"The U.S. birth rate dipped in 2011 to the lowest ever recorded," and reliable records go back to 1920, report Gretchen Livingston and D'Vera Cohn at the Pew Research Center. What's going on? The most likely culprit is financial insecurity. America's birth rate has stayed relatively steady since the mid-1970s, but that's because the higher birth rates among the increasing number of immigrants canceled out the dropping rates of U.S.-born mothers. But fertility rates tend to decline during hard economic times, the Pew researchers note, and there's been "a plunge in births to immigrant women since the onset of the Great Recession." This may be good news to immigration hawks — and more generally, for a world of ever-scarcer resources — but it's not so great for the U.S. Fewer children means fewer future young taxpayers to support a booming elderly population reliant on Social Security and Medicare. Adding to the problem, "when families are small, people rely more heavily on these programs," aging expert Ted Fishman tells Bloomberg News. "A low birth rate could be a recipe for mass poverty and isolation." So, just how big was the Great Recession baby bust? A look at the numbers:
Births per 1,000 women of childbearing age (15-44) in 2011, the lowest number on record
Births per 1,000 women in 1957, the peak of the baby boom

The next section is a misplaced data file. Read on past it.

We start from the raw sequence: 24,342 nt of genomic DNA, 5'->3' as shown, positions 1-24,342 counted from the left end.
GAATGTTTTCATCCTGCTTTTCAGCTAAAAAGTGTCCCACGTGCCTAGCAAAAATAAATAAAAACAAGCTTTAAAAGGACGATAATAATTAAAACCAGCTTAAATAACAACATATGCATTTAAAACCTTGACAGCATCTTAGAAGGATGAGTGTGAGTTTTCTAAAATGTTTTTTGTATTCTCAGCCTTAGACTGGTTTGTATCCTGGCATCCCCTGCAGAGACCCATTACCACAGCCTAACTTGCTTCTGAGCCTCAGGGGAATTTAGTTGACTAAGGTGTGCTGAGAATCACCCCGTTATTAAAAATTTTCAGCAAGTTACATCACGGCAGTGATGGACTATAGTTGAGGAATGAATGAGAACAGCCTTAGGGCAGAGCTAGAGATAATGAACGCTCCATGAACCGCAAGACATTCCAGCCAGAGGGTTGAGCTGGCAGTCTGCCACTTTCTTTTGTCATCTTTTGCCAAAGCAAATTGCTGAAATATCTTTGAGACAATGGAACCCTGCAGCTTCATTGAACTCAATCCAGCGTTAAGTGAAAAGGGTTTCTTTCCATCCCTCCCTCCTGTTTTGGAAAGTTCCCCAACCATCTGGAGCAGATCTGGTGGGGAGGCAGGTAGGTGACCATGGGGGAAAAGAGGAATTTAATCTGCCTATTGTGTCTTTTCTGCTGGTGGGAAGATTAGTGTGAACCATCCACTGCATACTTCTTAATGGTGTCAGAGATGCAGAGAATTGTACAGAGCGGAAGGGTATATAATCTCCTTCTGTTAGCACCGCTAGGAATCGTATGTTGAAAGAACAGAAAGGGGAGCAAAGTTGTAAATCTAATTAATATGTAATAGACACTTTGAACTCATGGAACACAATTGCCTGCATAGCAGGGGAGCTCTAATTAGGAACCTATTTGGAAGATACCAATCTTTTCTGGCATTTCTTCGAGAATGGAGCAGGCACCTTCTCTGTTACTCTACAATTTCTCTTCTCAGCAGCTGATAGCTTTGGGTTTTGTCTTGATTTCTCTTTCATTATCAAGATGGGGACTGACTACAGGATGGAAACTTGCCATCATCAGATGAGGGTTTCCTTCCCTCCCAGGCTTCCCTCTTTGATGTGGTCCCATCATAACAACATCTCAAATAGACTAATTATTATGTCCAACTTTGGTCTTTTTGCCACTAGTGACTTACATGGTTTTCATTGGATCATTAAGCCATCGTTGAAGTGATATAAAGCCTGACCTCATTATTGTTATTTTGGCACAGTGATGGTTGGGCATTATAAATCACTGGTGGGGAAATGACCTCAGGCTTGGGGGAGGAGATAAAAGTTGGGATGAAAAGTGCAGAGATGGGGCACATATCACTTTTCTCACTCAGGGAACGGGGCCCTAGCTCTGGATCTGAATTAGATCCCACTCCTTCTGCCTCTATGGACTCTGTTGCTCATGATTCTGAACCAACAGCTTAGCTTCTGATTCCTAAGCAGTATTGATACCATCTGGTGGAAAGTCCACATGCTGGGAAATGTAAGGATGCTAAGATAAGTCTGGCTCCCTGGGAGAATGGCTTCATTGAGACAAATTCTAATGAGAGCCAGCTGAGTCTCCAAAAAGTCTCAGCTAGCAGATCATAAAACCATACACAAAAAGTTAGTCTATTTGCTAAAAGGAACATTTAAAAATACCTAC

Percent the U.S. birth rate fell between 2007 and 2011
Percent the birth rate fell among U.S.-born women (to 58.9 per 1,000 in 2010)
Percent the U.S. birth rate dropped among foreign-born women (to 87.8 per 1,000 in 2010)
Percent the U.S. birth rate fell among Mexican immigrant women alone
Total U.S. births in 2011
Percent of women age 15-44 who were foreign-born in 2010
Percent of U.S. births to foreign-born women in 2010 (930,135 births)
Total U.S. births in 2007
Percent of U.S. births to foreign-born women in 2007 (1,069,120 births)
Total U.S. births in 1990
Percent of U.S. births to foreign-born women in 1990 (645,589 births)
Percent of immigrant births to teenage mothers in 2010
Percent of births among U.S.-born women to teenage mothers in 2010
Percent of immigrant births to mothers over 35 in 2012
Percent of births among U.S.-born women to mothers over 35 in 2010
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